NO ESCAPE from a lousy script is the main culprit in this brutal 2015 thriller which puts an American family in the middle of a merciless coup in an unspecified SE Asian country. Since the script has Vietnam bordering it, we can take a guess that it must be Cambodia or Laos. It was filmed in Thailand (in Chiang Mai) and Cambodia, but wherever it’s meant to be isn’t somewhere you’d want to find yourself with rampaging crowds out for your blood. Many critics went for the heads of director John Erick Dowdle and his co-writer brother Drew for their zeal quotient in the mayhem department, while audiences who don’t know Asia from Amaretto bought enough tickets to clear the $16,200,000 price tag with a global gross of $54,419,000 (it ranked 84th in the geography-stumped ever-frightened US of Our Fault). *
Arriving in The Somewhere Country with his already upset wife and two moppet daughters, ‘Jack Dwyer’ (Owen Wilson) just wants to get going in his new job helping some corporate entity “fix” the 3rd World nation’s water problems. That will have wait, because jet lag isn’t over before the Prime Minister has been killed and mobs start slaughtering every hated foreigner they can find (and any locals in the way). Terrified, confused and unarmed, Jack, ‘Annie’ (Lake Bell) and kidlets ‘Lucy’ (Sterling Jerins) and ‘Beeze’ (Claire Geare) must run/hide/jump/climb/crawl/cry/comfort/cyclo/paddle and kill for the hills, or wherever the border with Vietnam lies. Help comes from mystery man ‘Hammond’ (Pierce Brosnan), an old hand at the region, and more than willing and able to shoot first and deal with the moral hangover later.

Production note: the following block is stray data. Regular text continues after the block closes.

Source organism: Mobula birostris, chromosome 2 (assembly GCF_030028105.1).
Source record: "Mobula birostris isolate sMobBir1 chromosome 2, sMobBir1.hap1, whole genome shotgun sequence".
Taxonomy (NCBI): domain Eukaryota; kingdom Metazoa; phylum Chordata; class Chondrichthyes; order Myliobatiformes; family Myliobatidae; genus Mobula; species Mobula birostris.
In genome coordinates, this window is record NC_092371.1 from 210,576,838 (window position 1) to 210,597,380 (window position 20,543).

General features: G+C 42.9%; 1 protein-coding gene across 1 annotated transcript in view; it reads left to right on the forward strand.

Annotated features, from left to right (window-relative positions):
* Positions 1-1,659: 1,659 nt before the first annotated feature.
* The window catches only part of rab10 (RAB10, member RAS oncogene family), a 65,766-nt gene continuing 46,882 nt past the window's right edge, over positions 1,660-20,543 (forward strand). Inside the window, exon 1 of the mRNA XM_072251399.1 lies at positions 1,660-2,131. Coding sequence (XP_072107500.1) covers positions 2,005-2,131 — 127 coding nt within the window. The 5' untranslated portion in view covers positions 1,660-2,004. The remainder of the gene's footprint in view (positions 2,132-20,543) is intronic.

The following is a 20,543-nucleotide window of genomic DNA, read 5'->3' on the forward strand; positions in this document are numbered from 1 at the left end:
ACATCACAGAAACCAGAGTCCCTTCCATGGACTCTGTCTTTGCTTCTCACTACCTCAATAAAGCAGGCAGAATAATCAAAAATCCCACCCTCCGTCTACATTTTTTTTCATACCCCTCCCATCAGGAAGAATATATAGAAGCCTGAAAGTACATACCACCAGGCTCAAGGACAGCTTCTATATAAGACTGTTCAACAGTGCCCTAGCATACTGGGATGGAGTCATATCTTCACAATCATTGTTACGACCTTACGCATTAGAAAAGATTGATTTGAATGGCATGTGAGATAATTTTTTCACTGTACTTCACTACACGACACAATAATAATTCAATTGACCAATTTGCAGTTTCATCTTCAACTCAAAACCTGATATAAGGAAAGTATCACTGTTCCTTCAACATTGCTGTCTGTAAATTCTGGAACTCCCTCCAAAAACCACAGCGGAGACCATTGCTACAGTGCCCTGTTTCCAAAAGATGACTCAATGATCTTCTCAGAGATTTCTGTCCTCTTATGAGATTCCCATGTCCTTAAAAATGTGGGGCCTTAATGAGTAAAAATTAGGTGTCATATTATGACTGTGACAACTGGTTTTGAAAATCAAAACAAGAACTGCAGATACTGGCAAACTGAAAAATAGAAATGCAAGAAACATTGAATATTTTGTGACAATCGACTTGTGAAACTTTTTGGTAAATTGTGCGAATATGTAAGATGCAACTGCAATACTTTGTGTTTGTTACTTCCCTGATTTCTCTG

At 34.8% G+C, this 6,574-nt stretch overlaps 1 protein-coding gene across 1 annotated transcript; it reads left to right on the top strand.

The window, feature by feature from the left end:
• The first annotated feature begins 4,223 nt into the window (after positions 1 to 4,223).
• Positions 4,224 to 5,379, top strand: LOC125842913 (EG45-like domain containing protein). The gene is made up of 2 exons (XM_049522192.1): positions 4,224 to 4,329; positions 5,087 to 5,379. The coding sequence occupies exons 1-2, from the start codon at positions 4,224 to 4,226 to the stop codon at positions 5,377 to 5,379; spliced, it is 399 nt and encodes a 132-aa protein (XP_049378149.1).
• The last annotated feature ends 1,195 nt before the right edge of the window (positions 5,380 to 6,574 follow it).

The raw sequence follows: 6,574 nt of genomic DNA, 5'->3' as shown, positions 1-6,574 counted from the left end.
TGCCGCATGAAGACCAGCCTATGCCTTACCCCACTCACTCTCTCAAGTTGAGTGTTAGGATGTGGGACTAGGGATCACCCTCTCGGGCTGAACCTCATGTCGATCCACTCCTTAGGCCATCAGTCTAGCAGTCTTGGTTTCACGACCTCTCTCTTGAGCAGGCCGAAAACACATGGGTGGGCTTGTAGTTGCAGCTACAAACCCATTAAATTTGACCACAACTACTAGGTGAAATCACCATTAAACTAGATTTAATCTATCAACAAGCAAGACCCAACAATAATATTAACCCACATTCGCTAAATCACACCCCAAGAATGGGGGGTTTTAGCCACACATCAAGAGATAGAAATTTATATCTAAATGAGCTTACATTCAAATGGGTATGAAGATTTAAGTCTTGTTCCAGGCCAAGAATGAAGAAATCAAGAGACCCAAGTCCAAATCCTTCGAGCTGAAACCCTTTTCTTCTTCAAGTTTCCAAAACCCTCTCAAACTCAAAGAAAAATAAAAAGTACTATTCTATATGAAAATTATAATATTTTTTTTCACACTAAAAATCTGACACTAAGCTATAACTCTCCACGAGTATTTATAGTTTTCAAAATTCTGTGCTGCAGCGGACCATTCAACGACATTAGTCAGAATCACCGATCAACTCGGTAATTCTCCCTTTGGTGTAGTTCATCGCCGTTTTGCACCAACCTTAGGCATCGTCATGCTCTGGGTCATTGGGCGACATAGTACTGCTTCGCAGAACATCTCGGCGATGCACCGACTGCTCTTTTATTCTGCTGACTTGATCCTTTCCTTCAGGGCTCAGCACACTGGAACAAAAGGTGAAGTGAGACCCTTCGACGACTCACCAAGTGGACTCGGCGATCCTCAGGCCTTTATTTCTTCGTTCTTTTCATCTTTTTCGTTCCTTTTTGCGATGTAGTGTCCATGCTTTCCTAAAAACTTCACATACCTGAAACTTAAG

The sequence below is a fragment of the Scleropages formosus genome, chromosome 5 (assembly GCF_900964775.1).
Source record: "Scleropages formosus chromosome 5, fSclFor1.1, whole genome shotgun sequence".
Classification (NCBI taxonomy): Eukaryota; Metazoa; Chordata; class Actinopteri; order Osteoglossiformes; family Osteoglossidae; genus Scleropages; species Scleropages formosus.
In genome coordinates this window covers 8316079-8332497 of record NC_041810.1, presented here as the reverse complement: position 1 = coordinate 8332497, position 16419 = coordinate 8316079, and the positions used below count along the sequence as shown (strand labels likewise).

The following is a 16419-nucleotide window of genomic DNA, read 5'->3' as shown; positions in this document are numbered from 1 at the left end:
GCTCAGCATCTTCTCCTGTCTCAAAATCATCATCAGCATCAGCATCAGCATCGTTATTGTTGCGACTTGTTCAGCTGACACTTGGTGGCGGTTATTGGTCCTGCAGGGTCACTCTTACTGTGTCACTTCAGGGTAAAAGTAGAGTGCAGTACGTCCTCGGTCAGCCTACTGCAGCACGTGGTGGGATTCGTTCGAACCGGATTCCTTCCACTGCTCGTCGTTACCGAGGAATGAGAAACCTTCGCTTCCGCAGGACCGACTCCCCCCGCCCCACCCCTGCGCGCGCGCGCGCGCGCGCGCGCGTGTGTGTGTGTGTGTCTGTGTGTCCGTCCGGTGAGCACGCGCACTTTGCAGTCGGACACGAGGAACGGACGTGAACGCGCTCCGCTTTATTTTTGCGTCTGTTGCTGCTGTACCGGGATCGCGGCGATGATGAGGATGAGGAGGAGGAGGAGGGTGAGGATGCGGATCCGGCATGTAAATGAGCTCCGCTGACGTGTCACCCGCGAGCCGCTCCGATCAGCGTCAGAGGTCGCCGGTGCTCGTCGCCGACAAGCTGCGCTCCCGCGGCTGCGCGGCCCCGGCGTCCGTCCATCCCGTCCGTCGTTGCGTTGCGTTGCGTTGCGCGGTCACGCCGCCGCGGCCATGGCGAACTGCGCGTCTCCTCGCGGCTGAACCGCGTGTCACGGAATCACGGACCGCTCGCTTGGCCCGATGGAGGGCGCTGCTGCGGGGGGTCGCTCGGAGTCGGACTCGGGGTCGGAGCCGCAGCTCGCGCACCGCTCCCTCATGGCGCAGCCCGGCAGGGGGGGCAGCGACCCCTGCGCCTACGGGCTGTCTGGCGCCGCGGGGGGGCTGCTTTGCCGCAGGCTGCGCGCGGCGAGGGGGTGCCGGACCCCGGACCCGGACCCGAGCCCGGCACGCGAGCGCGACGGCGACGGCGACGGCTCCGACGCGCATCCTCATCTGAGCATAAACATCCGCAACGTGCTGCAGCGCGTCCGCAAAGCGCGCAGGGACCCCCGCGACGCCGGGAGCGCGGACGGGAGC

Some of the action is tense (the helicopter rooftop sequence is well done) and Brosnan handles his supporting savior part with brio. The kids are fine. Owen Wilson is an odd choice for this sort of, uh, escapism (had to use it at some point), and Lake Bell is like minute rice with no condiments. A child named ‘Beeze’? The further the plot carries them, the more outlandish it all becomes. 103 minutes to either bite your nails through or stare at them by. Watchable tosh is not in what you’d call good taste, but some of the critical overkill honks the p.c. caution horn too loudly with that “this says all foreigners are savages” tripe. Sure, and the scientific explanations of Frankenstein Meets The Wolfman made me accept that space lasers fired by rabbis targeted Malibu.
* Originally titled The Coup, that was changed after poor early test screenings, reportedly because a goodly portion of those trial audiences were confused by the word “coup”.